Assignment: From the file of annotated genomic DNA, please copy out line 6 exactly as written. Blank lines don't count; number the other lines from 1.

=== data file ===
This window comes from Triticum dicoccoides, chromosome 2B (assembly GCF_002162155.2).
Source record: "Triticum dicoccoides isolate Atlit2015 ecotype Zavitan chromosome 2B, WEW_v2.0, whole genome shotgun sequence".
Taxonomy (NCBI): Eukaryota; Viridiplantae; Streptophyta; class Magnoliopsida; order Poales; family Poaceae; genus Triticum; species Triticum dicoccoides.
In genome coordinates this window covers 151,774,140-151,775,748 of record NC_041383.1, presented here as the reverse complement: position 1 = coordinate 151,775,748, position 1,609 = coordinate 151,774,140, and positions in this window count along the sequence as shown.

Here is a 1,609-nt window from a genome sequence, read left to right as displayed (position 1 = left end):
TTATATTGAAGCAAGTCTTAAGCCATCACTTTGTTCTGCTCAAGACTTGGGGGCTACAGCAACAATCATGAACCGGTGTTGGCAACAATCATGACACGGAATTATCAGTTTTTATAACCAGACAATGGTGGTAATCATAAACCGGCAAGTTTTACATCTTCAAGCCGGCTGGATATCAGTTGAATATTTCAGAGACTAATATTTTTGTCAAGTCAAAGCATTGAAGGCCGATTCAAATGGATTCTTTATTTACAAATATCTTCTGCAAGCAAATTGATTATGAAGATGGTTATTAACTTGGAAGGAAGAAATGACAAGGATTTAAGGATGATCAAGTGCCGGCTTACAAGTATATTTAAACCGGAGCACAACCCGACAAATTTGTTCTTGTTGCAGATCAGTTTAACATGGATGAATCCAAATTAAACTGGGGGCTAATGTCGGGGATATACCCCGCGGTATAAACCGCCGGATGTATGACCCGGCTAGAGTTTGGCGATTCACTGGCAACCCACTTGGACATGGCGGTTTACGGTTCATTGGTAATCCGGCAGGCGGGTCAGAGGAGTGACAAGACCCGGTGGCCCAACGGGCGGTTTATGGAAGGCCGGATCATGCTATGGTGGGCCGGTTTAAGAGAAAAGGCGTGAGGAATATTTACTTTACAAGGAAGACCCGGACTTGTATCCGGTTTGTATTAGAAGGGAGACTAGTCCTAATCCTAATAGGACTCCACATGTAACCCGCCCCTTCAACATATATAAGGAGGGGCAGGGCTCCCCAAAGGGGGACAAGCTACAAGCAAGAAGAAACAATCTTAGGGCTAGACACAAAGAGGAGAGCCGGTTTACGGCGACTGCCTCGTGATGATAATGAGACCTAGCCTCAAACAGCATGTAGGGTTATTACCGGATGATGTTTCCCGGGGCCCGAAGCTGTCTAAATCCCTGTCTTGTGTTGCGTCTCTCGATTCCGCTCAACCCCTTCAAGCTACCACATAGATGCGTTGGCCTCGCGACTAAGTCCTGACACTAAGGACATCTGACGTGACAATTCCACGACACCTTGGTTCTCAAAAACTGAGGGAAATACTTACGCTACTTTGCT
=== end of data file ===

TTATATTGAAGCAAGTCTTAAGCCATCACTTTGTTCTGCTCAAGACTTGGGGGCTACAGCAACAATCATGAACCGGTGTTGGCAACAATCATGACACGGAATTATCAGTTTTTATAACCAGACAATGGTGGTAATCATAAACCGGCAAGTTTTACATCTTCAAGCCGGCTGGATATCAGTTGAATATTTCAGAGACTAATATTTTTGTCAAGTCAAAGCATTGAAGGCCGATTCAAATGGATTCTTTATTTACAAATATCTTCTGCAAGCAAATTGATTATGAAGATGGTTATTAACTTGGAAGGAAGAAATGACAAGGATTTAAGGATGATCAAGTGCCGGCTTACAAGTATATTTAAACCGGAGCACAACCCGACAAATTTGTTCTTGTTGCAGATCAGTTTAACATGGATGAATCCAAATTAAACTGGGGGCTAATGTCGGGGATATACCCCGCGGTATAAACCGCCGGATGTATGACCCGGCTAGAGTTTGGCGATTCACTGGCAACCCACTTGGACATGGCGGTTTACGGTTCATTGGTAATCCGGCAGGCGGGTCAGAGGAGTGACAAGACCCGGTGGCCCAACGGGCGGTTTATGGAAGGCCGGATCATGCTATGGTGGGCCGGTTTAAGAGAAAAGGCGTGAGGAATATTTACTTTACAAGGAAGACCCGGACTTGTATCCGGTTTGTATTAGAAGGGAGACTAGTCCTAATCCTAATAGGACTCCACATGTAACCCGCCCCTTCAACATATATAAGGAGGGGCAGGGCTCCCCAAAGGGGGACAAGCTACAAGCAAGAAGAAACAATCTTAGGGCTAGACACAAAGAGGAGAGCCGGTTTACGGCGACTGCCTCGTGATGATAATGAGACCTAGCCTCAAACAGCATGTAGGGTTATTACCGGATGATGTTTCCCGGGGCCCGAAGCTGTCTAAATCCCTGTCTTGTGTTGCGTCTCTCGATTCCGCTCAACCCCTTCAAGCTACCACATAGATGCGTTGGCCTCGCGACTAAGTCCTGACACTAAGGACATCTGACGTGACAATTCCACGACACCTTGGTTCTCAAAAACTGAGGGAAATACTTACGCTACTTTGCT